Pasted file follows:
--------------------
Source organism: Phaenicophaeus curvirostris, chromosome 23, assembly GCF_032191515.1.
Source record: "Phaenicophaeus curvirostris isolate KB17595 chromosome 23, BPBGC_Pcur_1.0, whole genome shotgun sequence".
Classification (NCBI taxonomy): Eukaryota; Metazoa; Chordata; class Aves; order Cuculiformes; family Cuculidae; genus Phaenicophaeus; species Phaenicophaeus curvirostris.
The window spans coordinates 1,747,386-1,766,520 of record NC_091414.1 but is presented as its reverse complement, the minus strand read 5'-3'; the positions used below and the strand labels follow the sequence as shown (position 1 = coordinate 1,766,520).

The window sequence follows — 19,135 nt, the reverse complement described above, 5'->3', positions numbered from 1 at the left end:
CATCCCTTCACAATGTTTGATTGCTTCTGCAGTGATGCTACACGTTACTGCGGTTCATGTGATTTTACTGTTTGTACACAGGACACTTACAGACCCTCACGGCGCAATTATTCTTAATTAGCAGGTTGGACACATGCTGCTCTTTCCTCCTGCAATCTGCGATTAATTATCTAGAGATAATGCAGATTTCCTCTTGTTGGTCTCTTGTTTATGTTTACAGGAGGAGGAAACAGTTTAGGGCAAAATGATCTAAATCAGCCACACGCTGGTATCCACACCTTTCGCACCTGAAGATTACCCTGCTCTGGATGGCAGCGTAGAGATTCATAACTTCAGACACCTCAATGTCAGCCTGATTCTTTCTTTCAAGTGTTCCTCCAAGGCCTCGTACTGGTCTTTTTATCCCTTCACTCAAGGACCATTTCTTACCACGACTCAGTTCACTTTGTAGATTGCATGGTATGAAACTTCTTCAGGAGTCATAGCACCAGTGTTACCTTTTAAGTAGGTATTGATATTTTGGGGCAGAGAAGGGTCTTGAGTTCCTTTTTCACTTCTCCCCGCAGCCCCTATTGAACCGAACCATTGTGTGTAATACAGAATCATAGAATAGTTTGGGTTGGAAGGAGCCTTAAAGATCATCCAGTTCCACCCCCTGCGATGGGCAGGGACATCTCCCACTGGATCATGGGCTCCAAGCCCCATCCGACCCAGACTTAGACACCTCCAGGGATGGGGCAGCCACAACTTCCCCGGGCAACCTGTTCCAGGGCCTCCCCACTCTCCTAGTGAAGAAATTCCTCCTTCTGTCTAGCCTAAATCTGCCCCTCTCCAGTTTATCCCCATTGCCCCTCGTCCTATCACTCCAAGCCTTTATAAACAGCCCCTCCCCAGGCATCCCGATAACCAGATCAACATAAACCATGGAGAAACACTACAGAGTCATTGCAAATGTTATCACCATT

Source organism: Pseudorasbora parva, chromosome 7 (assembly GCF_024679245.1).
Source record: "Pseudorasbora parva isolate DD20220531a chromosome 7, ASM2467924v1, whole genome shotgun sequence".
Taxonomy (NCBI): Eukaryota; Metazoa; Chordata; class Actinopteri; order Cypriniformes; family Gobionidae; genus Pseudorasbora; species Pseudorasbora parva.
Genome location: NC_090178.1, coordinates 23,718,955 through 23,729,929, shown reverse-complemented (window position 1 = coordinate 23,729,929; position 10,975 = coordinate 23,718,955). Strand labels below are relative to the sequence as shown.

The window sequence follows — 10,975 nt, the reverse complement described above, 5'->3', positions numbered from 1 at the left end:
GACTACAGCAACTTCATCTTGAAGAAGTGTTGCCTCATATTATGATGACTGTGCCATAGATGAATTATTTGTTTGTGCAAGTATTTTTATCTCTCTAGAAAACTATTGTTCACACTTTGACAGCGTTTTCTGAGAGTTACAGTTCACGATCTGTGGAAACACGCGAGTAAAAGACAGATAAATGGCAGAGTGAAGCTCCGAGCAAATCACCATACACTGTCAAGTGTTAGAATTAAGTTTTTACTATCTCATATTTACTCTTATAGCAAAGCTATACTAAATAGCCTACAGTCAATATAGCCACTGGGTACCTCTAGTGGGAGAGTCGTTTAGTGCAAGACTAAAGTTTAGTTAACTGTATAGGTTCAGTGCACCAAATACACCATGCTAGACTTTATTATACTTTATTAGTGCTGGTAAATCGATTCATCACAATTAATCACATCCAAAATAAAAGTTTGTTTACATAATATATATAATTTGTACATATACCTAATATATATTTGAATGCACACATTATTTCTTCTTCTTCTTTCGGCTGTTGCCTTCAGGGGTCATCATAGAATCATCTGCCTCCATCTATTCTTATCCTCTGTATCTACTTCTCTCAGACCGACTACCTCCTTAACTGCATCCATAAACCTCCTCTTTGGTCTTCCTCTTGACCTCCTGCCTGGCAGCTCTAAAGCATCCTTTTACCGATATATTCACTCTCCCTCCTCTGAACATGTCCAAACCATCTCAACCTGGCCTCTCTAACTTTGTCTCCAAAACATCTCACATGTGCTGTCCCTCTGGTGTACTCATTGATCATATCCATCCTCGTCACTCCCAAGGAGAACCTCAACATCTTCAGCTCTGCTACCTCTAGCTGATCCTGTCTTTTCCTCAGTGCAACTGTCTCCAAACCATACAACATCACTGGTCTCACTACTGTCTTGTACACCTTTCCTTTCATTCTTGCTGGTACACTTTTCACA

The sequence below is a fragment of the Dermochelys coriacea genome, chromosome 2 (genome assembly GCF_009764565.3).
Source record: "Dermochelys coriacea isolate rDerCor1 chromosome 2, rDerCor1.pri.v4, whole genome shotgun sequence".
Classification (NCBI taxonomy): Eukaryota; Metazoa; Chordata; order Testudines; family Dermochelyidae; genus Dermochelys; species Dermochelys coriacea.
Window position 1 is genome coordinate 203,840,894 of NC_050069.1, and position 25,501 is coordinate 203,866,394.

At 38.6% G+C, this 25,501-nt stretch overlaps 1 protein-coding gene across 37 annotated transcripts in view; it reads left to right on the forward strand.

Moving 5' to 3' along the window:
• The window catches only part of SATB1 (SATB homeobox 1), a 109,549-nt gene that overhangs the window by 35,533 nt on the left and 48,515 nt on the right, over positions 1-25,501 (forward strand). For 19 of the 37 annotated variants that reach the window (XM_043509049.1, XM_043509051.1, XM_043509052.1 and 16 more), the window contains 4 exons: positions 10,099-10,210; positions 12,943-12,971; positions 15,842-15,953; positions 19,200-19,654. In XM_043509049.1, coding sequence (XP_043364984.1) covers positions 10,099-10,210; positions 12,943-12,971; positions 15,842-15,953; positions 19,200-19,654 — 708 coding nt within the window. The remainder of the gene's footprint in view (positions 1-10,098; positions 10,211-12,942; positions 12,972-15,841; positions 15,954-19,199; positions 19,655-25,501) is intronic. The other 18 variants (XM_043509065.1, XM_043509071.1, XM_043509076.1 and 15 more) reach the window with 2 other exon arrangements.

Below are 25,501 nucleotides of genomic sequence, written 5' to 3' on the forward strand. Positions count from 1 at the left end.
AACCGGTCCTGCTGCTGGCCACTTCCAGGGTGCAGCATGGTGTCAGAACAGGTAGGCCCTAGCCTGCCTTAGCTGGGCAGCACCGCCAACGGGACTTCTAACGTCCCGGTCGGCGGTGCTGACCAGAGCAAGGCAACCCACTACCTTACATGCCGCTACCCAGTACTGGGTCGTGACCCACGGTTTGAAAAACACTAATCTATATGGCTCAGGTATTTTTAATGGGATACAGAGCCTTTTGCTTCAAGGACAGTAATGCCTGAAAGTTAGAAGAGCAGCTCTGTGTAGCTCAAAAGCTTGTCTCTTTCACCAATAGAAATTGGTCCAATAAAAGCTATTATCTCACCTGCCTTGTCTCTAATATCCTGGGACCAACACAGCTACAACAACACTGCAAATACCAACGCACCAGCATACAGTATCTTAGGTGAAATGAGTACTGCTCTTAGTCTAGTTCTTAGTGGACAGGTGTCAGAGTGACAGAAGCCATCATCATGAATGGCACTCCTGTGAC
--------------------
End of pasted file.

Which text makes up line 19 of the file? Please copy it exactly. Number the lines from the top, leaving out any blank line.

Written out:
• The window catches only part of SATB1 (SATB homeobox 1), a 109,549-nt gene that overhangs the window by 35,533 nt on the left and 48,515 nt on the right, over positions 1-25,501 (forward strand). For 19 of the 37 annotated variants that reach the window (XM_043509049.1, XM_043509051.1, XM_043509052.1 and 16 more), the window contains 4 exons: positions 10,099-10,210; positions 12,943-12,971; positions 15,842-15,953; positions 19,200-19,654. In XM_043509049.1, coding sequence (XP_043364984.1) covers positions 10,099-10,210; positions 12,943-12,971; positions 15,842-15,953; positions 19,200-19,654 — 708 coding nt within the window. The remainder of the gene's footprint in view (positions 1-10,098; positions 10,211-12,942; positions 12,972-15,841; positions 15,954-19,199; positions 19,655-25,501) is intronic. The other 18 variants (XM_043509065.1, XM_043509071.1, XM_043509076.1 and 15 more) reach the window with 2 other exon arrangements.